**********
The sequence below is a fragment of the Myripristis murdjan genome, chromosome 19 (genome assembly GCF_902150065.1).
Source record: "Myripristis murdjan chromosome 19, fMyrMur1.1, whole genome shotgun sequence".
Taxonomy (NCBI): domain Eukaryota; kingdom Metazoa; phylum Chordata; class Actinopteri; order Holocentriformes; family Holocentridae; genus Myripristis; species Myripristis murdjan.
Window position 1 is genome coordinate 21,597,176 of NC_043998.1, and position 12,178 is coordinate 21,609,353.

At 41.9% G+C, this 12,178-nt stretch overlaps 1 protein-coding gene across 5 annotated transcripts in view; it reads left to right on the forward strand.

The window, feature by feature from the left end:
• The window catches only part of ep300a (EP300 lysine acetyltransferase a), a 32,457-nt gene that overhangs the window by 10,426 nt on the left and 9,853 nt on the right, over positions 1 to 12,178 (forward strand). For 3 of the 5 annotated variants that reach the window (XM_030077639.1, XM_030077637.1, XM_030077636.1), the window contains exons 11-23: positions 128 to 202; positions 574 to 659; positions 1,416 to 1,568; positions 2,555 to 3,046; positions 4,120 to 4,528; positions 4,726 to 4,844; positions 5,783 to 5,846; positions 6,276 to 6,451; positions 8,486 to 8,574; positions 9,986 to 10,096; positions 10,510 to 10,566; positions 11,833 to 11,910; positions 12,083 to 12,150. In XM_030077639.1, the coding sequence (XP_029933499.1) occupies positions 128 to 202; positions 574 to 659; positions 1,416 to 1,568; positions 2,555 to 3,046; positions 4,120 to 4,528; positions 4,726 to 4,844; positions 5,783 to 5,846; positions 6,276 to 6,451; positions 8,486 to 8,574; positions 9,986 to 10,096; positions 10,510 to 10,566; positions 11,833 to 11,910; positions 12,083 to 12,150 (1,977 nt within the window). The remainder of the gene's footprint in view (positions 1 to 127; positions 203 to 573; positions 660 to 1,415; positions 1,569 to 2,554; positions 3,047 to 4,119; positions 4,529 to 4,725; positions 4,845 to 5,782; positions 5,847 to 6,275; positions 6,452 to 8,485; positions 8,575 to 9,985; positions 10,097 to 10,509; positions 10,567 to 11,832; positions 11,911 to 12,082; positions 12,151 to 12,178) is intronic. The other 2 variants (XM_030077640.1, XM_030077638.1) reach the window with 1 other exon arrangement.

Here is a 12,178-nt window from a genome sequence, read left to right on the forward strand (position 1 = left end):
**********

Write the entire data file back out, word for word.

The sequence below is a fragment of the Myripristis murdjan genome, chromosome 19 (genome assembly GCF_902150065.1).
Source record: "Myripristis murdjan chromosome 19, fMyrMur1.1, whole genome shotgun sequence".
Taxonomy (NCBI): domain Eukaryota; kingdom Metazoa; phylum Chordata; class Actinopteri; order Holocentriformes; family Holocentridae; genus Myripristis; species Myripristis murdjan.
Window position 1 is genome coordinate 21,597,176 of NC_043998.1, and position 12,178 is coordinate 21,609,353.

At 41.9% G+C, this 12,178-nt stretch overlaps 1 protein-coding gene across 5 annotated transcripts in view; it reads left to right on the forward strand.

The window, feature by feature from the left end:
• The window catches only part of ep300a (EP300 lysine acetyltransferase a), a 32,457-nt gene that overhangs the window by 10,426 nt on the left and 9,853 nt on the right, over positions 1 to 12,178 (forward strand). For 3 of the 5 annotated variants that reach the window (XM_030077639.1, XM_030077637.1, XM_030077636.1), the window contains exons 11-23: positions 128 to 202; positions 574 to 659; positions 1,416 to 1,568; positions 2,555 to 3,046; positions 4,120 to 4,528; positions 4,726 to 4,844; positions 5,783 to 5,846; positions 6,276 to 6,451; positions 8,486 to 8,574; positions 9,986 to 10,096; positions 10,510 to 10,566; positions 11,833 to 11,910; positions 12,083 to 12,150. In XM_030077639.1, the coding sequence (XP_029933499.1) occupies positions 128 to 202; positions 574 to 659; positions 1,416 to 1,568; positions 2,555 to 3,046; positions 4,120 to 4,528; positions 4,726 to 4,844; positions 5,783 to 5,846; positions 6,276 to 6,451; positions 8,486 to 8,574; positions 9,986 to 10,096; positions 10,510 to 10,566; positions 11,833 to 11,910; positions 12,083 to 12,150 (1,977 nt within the window). The remainder of the gene's footprint in view (positions 1 to 127; positions 203 to 573; positions 660 to 1,415; positions 1,569 to 2,554; positions 3,047 to 4,119; positions 4,529 to 4,725; positions 4,845 to 5,782; positions 5,847 to 6,275; positions 6,452 to 8,485; positions 8,575 to 9,985; positions 10,097 to 10,509; positions 10,567 to 11,832; positions 11,911 to 12,082; positions 12,151 to 12,178) is intronic. The other 2 variants (XM_030077640.1, XM_030077638.1) reach the window with 1 other exon arrangement.

Here is a 12,178-nt window from a genome sequence, read left to right on the forward strand (position 1 = left end):